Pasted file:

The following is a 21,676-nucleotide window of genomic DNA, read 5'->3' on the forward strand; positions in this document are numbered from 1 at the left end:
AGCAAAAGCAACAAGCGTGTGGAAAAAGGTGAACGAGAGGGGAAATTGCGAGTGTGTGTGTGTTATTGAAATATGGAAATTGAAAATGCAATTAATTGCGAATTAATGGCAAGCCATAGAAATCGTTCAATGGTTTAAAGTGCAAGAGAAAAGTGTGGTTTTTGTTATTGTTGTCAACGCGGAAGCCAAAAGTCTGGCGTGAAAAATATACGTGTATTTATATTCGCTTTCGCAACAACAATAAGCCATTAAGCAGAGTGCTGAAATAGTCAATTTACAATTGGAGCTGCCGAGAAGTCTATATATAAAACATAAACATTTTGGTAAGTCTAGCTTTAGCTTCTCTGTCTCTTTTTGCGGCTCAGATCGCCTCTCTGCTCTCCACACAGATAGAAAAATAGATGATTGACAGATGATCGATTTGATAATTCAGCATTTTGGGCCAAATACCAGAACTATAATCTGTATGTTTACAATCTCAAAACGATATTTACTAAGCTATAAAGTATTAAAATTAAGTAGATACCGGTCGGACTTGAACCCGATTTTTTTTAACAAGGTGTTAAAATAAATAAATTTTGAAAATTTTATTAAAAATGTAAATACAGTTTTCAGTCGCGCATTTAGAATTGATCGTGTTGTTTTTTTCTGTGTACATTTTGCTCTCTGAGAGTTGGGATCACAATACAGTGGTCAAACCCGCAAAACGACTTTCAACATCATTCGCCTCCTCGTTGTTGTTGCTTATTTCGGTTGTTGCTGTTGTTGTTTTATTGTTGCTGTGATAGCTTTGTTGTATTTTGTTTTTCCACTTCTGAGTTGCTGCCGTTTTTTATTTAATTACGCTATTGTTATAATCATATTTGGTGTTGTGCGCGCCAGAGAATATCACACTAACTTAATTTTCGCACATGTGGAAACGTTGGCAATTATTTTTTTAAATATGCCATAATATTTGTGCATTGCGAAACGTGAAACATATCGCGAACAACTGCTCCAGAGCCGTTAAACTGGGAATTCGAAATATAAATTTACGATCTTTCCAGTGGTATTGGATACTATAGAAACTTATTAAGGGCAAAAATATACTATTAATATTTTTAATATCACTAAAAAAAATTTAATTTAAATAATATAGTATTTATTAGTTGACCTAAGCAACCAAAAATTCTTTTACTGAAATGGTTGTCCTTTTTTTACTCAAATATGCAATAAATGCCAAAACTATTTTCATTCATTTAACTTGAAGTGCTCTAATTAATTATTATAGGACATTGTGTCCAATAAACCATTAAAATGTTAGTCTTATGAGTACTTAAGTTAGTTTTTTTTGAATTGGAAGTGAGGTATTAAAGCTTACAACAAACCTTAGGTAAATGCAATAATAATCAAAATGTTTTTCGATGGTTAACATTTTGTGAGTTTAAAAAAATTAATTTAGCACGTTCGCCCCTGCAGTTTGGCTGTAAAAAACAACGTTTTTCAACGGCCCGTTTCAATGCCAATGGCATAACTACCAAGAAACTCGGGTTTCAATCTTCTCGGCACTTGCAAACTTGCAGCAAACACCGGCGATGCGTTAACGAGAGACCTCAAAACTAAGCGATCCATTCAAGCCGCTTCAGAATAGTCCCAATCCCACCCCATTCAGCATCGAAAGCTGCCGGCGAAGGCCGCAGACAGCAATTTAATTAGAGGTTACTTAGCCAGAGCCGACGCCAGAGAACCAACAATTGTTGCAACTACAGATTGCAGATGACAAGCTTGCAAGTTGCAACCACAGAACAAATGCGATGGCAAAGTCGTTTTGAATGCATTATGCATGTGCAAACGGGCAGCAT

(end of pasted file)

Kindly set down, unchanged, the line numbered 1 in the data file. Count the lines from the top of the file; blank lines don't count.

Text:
The following is a 21,676-nucleotide window of genomic DNA, read 5'->3' on the forward strand; positions in this document are numbered from 1 at the left end: